The promise by President Pierre Nkurunziza for a truth commission in Burundi may well turn out to be an empty one. More than a decade after the Arusha Peace Agreement, which called for a special tribunal and a truth commission in the country, Nkurunziza renewed his pledge in his New Year’s address: “This year will see the establishment of this Commission.” He repeated his promise to the BBC in late February and it was bolstered by a visit by the UN Assistant Secretary General for Human Rights last week.
By Benoît Frances, Bujumbura
He repeated his promise to the BBC in late February and it was bolstered by a visit by the UN Assistant Secretary General for Human Rights last week. A draft law, published in October, is supposed to be presented to Parliament.
It details conditions for the establishment of a Truth and Reconciliation Commission (TRC), which would be given a two year mandate to examine the 46-year period, from Burundi’s independence in 1962 to 4 December 2008 - “the date on which the last armed movement ceased hostile action.” The mandate would be a broad one, to investigate “all serious acts of violence perpetrated during conflicts of a political and/or ethnic nature.”
However, “the committee [charged with drafting the legislation] was put together overnight, by decree, behind closed doors. This political lockdown began with the naming of committee members,” noted an independent expert familiar with the situation. The committee is headed by Foreign Minister Laurent
Kavakure, and has no representatives from civil society. All its members were named by the president.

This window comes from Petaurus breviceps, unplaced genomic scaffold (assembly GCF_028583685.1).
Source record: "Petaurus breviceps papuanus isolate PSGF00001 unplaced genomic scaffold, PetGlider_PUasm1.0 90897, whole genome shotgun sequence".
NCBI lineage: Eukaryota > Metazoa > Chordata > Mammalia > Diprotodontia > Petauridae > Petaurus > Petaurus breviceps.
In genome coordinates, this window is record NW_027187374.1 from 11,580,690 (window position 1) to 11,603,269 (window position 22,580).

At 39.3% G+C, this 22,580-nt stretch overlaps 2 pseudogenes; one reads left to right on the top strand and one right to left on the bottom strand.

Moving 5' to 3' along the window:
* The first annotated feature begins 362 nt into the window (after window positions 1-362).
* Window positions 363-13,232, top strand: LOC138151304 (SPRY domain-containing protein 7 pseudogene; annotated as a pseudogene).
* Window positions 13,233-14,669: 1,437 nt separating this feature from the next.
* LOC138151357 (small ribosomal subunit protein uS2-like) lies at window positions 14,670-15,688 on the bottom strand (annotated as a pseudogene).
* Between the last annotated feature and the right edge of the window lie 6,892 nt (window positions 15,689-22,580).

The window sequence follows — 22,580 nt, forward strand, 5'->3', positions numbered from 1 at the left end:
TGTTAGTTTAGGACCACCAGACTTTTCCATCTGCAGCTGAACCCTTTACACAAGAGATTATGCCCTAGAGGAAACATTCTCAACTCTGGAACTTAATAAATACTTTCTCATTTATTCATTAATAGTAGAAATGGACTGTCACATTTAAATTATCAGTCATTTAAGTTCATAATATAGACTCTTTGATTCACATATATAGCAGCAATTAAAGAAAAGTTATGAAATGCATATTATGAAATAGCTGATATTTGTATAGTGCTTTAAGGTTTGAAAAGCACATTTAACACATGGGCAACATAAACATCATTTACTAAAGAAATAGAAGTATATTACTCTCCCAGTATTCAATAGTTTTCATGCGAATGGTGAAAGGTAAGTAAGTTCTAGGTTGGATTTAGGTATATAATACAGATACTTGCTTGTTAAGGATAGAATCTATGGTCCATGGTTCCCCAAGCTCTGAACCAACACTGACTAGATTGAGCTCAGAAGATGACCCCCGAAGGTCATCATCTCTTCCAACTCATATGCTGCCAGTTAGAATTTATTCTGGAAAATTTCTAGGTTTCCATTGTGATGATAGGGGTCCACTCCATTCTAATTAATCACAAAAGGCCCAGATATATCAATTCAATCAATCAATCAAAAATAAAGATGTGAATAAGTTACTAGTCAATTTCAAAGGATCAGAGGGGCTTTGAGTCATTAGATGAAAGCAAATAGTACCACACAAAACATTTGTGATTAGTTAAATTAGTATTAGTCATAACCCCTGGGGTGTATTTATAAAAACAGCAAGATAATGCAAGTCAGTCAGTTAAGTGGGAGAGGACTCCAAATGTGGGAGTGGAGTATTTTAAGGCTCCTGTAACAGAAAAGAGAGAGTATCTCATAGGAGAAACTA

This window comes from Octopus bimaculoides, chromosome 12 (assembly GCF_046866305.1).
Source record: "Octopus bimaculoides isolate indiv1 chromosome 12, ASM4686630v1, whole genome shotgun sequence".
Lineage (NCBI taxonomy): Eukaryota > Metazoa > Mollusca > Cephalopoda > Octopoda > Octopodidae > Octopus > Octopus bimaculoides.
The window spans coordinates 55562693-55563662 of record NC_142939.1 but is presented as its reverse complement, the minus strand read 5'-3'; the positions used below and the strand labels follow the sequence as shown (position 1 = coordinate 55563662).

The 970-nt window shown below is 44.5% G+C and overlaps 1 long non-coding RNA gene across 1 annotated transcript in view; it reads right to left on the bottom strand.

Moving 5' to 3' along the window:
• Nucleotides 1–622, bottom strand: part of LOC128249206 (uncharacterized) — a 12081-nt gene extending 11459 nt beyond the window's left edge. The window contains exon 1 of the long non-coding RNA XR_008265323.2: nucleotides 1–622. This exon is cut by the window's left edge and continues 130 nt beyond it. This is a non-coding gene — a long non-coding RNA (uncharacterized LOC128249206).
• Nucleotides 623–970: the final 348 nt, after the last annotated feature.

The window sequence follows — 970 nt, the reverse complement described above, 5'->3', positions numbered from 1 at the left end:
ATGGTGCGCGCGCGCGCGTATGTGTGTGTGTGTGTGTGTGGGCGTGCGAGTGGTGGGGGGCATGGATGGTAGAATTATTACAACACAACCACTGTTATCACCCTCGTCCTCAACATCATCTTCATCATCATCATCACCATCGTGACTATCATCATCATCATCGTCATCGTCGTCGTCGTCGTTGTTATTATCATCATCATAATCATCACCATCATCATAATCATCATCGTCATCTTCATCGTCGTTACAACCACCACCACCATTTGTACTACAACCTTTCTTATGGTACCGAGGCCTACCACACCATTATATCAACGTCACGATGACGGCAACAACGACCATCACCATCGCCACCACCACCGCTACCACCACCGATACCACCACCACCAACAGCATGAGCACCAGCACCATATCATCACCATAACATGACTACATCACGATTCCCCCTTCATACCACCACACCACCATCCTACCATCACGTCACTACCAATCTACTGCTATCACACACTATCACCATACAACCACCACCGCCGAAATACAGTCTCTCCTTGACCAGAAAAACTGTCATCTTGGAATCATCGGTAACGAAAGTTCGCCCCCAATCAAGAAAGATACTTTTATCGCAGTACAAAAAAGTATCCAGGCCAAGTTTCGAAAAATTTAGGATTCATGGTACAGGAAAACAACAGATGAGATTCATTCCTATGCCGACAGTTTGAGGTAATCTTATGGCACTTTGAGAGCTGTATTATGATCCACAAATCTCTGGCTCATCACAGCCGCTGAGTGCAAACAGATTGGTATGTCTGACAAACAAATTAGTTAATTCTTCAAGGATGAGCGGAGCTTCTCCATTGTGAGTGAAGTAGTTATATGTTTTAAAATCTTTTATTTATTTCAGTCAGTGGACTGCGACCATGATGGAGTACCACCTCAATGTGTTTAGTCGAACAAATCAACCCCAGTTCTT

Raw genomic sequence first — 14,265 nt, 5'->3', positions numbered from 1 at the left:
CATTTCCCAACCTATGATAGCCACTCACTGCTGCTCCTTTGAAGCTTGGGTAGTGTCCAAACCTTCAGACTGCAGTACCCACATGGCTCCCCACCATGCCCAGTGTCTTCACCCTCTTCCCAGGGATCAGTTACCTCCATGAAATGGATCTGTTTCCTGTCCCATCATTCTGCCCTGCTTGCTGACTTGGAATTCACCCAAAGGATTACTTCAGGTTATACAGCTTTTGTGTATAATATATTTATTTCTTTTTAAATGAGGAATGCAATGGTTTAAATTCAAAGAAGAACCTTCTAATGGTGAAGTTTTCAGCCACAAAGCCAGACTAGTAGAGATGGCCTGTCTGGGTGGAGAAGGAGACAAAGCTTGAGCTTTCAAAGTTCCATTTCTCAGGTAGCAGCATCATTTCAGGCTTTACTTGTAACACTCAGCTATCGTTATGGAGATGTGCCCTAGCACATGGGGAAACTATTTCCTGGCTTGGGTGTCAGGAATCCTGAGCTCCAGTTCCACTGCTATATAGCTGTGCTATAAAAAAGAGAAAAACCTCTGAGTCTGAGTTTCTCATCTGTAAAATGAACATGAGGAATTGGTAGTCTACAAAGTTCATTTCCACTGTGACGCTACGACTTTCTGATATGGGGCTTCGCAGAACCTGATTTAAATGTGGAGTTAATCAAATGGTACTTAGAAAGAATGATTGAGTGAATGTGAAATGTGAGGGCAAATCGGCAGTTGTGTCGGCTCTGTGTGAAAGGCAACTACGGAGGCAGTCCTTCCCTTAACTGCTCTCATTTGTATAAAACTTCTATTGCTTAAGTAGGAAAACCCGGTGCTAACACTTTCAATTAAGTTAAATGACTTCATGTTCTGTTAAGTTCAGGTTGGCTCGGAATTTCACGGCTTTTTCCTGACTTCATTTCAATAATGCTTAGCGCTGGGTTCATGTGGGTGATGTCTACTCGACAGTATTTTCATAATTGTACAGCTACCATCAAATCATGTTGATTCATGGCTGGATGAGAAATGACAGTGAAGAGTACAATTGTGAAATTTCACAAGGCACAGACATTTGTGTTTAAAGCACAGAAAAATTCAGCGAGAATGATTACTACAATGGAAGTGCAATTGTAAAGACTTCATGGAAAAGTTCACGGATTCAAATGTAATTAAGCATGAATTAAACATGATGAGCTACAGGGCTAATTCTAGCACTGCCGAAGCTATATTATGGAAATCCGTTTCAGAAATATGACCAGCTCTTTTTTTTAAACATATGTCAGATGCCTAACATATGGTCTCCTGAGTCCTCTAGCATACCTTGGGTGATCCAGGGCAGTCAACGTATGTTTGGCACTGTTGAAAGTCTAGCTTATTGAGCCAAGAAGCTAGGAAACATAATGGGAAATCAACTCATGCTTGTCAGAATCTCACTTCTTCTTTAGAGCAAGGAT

The committee’s creation runs counter to national public consultations, surveyed in 2010. “The government
could not control these consultations, as the UN and civil society laid down certain conditions,” Eric Manirakiza, director of Radio RPA Burundi pointed out, recalling that Burundi’s citizens “expressed their
desire for a mixed tribunal and TRC [composed of Burundians and non-Burundians] and that its members not be named by the government.”
According to the draft law, the TRC’s eleven members would be Burundian nationals and named by the President following “broad consultation.” In December, Amnesty International expressed doubt that the independence and impartiality of the TRC would be guaranteed.
Special Tribunal left hanging
Plans for the Special Tribunal, the second vehicle for transitional justice stipulated in the Arusha Peace Agreement, have been left hanging in the air. Its establishment has been postponed until after the TRC’s mandate, as the commission might make recommendations for the criminal prosecution of certain cases. To many observers, this poses a threat.
“Not putting other forms of transitional justice in place gives the TRC the force of a soap bubble,” lamented Emmanuel Ntakarutimana, president of Burundi’s National Independent Human Rights Commission. The result will be, besides an “International Consultation Committee” with no real power, that “everything will play out within a single party,” an NGO executive explained.
The position of Burundi’s ruling party, the CNDD-FDD is well known. In its manifestos in 2006 and 2007, it pledged to pursue “mutual forgiveness” and from there decide whether a tribunal is indeed “opportune.”
This raises the problem of “disguised amnesties,” as one international civil servant calls them. Antoine Kaburahe, director of the newspaper Iwacu, is more direct. “The ruling party was implicated in crimes… it would like to protect itself.” The UN has kept a low profile.
The government was provided with a brief review of “international standards and the necessity of respecting national public consultations,” according to Julie Tétard of the Office of the High Commissioner for Human Rights (OHCHR) in Geneva. This was done via “confidential” memorandum. No waves.
Nevertheless, Tétard refused to call this approach “laissez-faire”. “We are not here to rubber stamp things.” Security has degenerated in Burundi since its contested presidential elections in June 2010, when incumbent Pierre Nkurunziza ran uncontested in the second round.
In past weeks, members of the ruling party have been making the rounds of towns and villages to inform (and attempt to persuade) citizens about “their” TRC. All this with no great success - scepticism reigns.